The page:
It’s completely changed the nature of the political debate. In New Zealand now, there’s a fight to see who can be the most responsible.

    These reforms led to a remarkable turnaround in New Zealand’s financial position. As recently as 1991–1992, when I filed my first full budget, the budget was in deficit by about 7 percent of GDP, whereas three years later it ran a surplus of 3 percent of GDP. By 1996, we were one of the few countries running a budget surplus.

    To drive these reforms you needed to build a consensus across a number of constituencies that radical change was needed. How was that achieved?

    Well, in the private sector, the stakeholders that mattered were the wealth creators. And we were very fortunate in New Zealand that during these two major reform episodes we had a very literate private sector. The Federated Farmers—our agricultural-advocacy organization—were champions of farming without subsidies and were opening up the market. And our business leaders were also champions of reform. Meanwhile in the public sector, while there were some old dinosaurs, the reality was that there were a lot of fine public servants who were just waiting for the kind of structural shift that would let them play their best hand.

    Then it was a matter of trying to get the public to see that their overall welfare was being compromised by vested or protected interests. We were able to convince the population at large that the kind of historical labor-market arrangement we had was effectively a job destruction machine, and, therefore, open labor markets were going to be good for employment and good for people without jobs and from outside the labor market who were pressing their noses against the glass.

    Was there a political price for pushing so much change so quickly?

    It was difficult for both Roger Douglas, minister of finance from 1984 through 1988, and me to convince our respective parties that we should keep our foot on the reform pedal. In the end, both of us, having achieved a high tide of very radical and comprehensive institutional reform, lost our political footing in the process. That’s not surprising. But from our point of view, the political reward was to have spent our time in office achieving such institutional and structural change that has stood the test of time. That is all you could ever hope to achieve in politics.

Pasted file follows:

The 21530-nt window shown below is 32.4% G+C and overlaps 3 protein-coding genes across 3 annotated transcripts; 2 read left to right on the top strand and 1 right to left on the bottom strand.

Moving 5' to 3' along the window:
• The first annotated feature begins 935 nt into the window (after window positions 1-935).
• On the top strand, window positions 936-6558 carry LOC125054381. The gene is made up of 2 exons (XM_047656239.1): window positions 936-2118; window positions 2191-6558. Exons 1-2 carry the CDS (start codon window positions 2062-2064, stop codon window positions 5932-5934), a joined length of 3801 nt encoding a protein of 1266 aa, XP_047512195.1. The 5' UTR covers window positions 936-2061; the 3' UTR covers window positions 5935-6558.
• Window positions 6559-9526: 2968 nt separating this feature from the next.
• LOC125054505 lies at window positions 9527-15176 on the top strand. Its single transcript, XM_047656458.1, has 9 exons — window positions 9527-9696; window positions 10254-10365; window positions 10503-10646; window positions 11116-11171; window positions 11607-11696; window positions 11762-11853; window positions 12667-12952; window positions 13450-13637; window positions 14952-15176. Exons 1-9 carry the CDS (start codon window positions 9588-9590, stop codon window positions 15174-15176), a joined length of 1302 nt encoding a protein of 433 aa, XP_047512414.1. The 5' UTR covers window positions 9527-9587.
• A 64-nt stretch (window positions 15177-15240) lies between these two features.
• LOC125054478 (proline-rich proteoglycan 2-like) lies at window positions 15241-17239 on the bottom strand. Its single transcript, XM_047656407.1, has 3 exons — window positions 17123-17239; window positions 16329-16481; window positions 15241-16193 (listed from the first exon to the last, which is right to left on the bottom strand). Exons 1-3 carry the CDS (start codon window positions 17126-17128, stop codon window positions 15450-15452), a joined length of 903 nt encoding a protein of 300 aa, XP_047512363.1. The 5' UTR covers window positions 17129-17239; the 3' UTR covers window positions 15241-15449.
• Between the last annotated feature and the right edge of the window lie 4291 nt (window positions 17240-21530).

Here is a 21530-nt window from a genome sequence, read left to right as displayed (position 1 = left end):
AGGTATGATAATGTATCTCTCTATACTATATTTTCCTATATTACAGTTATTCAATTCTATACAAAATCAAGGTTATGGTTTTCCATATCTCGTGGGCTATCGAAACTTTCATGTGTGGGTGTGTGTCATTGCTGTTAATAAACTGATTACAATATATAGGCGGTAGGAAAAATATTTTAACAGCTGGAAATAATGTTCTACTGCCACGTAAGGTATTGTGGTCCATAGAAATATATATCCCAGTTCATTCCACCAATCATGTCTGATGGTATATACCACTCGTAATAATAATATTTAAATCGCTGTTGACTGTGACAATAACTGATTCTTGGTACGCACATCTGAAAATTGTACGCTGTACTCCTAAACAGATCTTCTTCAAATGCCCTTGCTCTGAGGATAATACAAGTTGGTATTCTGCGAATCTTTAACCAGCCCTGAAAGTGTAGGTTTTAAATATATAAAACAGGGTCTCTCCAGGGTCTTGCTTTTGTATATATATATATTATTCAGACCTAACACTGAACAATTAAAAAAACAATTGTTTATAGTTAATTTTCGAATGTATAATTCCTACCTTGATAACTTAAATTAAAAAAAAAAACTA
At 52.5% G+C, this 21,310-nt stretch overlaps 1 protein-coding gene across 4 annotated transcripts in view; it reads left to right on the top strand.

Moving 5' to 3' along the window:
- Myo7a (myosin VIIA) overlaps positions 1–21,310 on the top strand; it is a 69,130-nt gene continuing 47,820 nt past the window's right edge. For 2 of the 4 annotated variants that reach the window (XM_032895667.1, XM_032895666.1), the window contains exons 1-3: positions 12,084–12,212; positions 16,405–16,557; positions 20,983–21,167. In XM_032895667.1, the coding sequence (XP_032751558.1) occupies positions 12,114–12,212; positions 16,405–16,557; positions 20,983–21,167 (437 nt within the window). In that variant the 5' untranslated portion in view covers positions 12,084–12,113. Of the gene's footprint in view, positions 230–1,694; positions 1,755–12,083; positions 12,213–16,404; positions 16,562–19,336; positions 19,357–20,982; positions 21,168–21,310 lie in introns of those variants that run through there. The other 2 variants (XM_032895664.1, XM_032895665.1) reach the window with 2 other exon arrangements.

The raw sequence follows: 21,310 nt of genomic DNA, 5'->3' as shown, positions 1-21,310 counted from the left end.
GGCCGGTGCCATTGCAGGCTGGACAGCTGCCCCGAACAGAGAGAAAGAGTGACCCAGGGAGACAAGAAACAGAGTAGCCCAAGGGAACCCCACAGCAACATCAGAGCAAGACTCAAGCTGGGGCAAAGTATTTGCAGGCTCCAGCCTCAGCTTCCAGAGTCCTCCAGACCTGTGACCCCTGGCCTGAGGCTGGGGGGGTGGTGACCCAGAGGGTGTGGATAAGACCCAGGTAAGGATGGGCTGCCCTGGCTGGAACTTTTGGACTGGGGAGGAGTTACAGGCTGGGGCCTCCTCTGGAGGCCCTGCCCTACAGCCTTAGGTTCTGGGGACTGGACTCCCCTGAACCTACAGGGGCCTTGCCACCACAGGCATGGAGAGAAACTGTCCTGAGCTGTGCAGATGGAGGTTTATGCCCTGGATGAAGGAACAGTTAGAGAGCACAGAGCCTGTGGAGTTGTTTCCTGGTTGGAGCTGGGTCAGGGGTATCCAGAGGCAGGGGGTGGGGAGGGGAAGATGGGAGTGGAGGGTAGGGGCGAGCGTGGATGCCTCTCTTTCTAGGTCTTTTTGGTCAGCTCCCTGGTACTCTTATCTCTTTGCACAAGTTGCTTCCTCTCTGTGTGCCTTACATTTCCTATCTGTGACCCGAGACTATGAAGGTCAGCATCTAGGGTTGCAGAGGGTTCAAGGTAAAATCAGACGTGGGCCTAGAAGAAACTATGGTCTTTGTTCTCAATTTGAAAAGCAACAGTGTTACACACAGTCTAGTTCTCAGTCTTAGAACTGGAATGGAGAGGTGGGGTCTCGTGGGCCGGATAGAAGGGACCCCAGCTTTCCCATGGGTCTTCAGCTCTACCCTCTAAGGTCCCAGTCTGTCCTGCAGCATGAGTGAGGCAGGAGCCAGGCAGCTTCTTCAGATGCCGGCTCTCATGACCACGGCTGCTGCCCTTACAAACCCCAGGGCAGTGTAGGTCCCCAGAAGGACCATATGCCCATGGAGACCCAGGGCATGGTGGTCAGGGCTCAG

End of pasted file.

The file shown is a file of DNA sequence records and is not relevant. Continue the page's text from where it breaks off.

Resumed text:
Obviously, not all issues were addressed through these reforms. What still needs to be done?

    In education, we wanted to have what’s called bulk funding—you effectively give all the funding to a school board of trustees. After a pilot period, which by any measure was successful, it was unwound in the face of hostile teacher-union pressure. We corporatized the hospitals and made them compete to increase hospital productivity, but this was subsequently reversed. Reform of superannuation (retirement benefits) has just been intractable. New Zealand has one of the worst regimes in the world of “pay as you go.” The OECD says that by 2050, New Zealand will have one of the worst, most unsustainable positions in the world in terms of superannuation unless policy changes are made. It’s these intractable areas of health, education, and social provision that are very much now the Achilles’ heel of our public-policy settings.

    New Zealand is hardly alone in facing such problems. Do you believe those issues can be addressed?

    The developed world has to address what I see as one of the hardest of all political tasks, which is this culture of entitlement. There is an evident and entrenched culture of entitlement in much of the developed world. But I’m an optimist. I know that many of the soft options and delusions around debt and deficit and protectionism are going to be exposed for what they are: failed policy templates—and unsustainable to boot.

    Fiscal circumstance will force the issue of affordability to be addressed, and consumer choice and supremacy, so much characteristics of the Internet age, will become the prevailing forces in the delivery of health and education. The Berlin Walls of state monopolies in health and education will surely fall.